Other Alternatives If you cannot reach an agreement with your lender to modify your mortgage and keep your house, then your options are limited between defaulting, a short sale or deed-in-lieu of foreclosure, and foreclosure.
Speak to your servicer's relevant foreclosure avoidance department and if necessary a bankruptcy lawyer.
Any of these alternatives, which involve not making your payments, have a strong negative effect on your credit score.

How can I Protect my Credit Score?

If you want to refinance your mortgage, then maintaining a high credit score will aid you in obtaining a low interest loan. The best way not to harm your score is to make your payments on time.

This leads us to your question regarding making reduced payments on your mortgage, whether it is a loan modification trial period or a temporary forbearance period. Unfortunately, the answer is not so simple. It depends on the manner that the lender (servicer) reports your payments.

I recommend that you speak to your servicer before changing your payment amount. Make sure that your agreement is in writing. Ask for a confirmation regarding the manner that your payment will be recorded. If you have an agreement to make partial payments, or a full grace period, then your record should not show a delinquent payment. However, if you reach a loan modification agreement, then it is common for your lender to report the modification with a special code. For example, Experian uses the special comment code "AC" to note that "paying under a partial or modified payment agreement"

Will I Qualify for a Mortgage Refinance or Mortgage Modification?

In order to qualify for a mortgage refinance you will need good credit including:

  1. A good credit score: Most lenders require a FICO score of at least 620-640, but for the best rates you will need over 730.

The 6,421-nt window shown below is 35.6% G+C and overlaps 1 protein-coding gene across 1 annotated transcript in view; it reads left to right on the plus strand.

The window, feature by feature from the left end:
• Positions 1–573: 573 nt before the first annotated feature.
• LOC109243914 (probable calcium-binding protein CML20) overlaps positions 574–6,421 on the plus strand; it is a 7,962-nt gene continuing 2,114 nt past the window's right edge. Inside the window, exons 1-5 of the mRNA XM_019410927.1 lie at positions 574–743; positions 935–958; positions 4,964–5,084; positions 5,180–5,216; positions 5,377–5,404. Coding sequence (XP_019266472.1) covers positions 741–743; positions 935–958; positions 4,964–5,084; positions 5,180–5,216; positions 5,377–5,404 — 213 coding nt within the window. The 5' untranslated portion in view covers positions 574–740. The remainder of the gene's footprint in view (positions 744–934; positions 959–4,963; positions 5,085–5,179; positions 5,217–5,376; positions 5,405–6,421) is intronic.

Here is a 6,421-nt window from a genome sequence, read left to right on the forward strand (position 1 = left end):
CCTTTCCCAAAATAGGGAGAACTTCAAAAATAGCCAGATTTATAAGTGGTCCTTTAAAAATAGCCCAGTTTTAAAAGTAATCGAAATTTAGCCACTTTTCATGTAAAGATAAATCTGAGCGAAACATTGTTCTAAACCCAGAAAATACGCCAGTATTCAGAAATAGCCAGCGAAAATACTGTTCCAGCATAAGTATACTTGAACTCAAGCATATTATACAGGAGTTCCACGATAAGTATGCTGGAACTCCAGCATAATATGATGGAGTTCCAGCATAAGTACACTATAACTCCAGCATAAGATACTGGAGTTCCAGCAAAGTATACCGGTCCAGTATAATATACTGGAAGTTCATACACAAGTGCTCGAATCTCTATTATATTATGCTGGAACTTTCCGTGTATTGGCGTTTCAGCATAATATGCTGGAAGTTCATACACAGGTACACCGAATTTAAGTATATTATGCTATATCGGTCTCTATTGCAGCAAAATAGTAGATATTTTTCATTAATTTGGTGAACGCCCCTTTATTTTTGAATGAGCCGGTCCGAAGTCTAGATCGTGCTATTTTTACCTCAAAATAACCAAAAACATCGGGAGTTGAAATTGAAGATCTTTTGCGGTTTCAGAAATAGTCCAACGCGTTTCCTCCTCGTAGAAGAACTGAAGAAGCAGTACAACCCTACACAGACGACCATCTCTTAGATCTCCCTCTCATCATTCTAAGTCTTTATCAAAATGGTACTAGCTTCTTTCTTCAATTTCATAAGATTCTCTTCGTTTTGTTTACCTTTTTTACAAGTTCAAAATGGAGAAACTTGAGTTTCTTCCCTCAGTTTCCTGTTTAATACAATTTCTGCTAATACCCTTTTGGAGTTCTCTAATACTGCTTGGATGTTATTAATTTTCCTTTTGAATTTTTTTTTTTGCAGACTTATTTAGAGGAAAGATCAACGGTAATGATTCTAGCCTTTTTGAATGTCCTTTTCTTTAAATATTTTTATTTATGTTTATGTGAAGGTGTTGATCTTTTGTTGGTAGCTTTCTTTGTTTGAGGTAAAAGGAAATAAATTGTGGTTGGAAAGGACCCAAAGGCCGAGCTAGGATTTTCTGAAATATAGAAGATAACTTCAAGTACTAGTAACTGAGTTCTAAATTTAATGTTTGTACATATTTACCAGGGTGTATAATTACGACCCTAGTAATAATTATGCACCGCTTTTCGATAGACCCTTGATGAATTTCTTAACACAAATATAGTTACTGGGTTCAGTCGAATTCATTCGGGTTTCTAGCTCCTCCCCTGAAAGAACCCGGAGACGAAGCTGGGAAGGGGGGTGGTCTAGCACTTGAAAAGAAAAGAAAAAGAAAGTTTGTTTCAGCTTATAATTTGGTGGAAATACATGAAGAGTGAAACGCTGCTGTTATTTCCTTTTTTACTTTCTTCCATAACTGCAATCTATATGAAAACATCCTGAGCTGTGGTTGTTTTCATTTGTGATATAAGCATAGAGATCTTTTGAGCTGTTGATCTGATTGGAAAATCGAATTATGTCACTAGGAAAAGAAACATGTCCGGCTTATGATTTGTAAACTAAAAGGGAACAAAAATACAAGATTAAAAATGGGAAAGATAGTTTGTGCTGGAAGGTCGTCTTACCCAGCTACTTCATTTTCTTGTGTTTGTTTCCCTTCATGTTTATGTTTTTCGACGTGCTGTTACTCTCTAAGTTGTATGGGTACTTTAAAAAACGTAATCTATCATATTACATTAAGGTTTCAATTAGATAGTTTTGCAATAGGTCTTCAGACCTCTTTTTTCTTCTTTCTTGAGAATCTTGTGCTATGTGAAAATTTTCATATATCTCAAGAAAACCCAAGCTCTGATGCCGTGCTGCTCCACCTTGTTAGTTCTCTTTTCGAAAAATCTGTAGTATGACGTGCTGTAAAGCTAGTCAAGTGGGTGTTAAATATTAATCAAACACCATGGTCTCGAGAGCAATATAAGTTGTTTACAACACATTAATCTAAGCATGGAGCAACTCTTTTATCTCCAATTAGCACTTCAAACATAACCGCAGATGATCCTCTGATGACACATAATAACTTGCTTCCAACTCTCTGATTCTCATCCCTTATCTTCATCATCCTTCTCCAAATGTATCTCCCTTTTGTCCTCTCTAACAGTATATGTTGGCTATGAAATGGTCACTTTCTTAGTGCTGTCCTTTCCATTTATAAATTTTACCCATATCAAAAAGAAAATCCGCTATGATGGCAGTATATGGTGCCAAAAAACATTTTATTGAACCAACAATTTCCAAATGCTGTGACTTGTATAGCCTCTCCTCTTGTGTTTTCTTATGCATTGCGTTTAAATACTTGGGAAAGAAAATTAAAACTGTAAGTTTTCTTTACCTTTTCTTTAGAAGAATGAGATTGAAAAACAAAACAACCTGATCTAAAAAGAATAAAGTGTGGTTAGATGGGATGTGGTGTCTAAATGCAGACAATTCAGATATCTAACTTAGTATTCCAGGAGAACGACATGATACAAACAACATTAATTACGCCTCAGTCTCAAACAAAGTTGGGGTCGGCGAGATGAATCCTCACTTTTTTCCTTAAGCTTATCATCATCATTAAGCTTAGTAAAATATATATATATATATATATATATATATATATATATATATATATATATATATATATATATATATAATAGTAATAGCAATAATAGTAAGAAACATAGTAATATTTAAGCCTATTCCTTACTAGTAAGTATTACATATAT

2. A good credit history: Although a few delinquents may not disqualify you for a loan, if they are recent, they could ruin your chances of getting a refinance loan. Collection items, foreclosures, and bankruptcies are very serious negative marks against your credit.
  3. Stable income: Stable income is also important. This can be a problem for many self-employed borrowers, whose income fluctuates and/or is not easily documented.
  4. A strong debt to income ratio: Although there are different loan requirements, most lenders require a DTI of 43-45% maximum, and a mortgage payment DTI (principal, interest, property insurance, property tax, HOA fees) of no more than 26-31%.

The fact that you are looking into a modified refinance, which I assume is either a forbearance or mortgage modification agreement, indicates that you are facing some type of hardship. This is like waving a red flag in front of the lender. If you are seeking a lower payment, due to lower income levels, then go directly for a refinance. However, don't take on new short term credit (by using your credit card or payday loans), because those will hurt your credit score and also raise your DTI.

If your problem is short term in nature, then look for other solutions, such as dipping into your investment accounts, 401-k loans, family loans. If your financial troubles are a hardship, then concentrate your efforts on getting a loan modification. Your credit score should not be your primary concern, because if you can't make your payments, then your credit score will be seriously damaged.

I hope this information helps you Find. Learn & Save.

Best,

Bill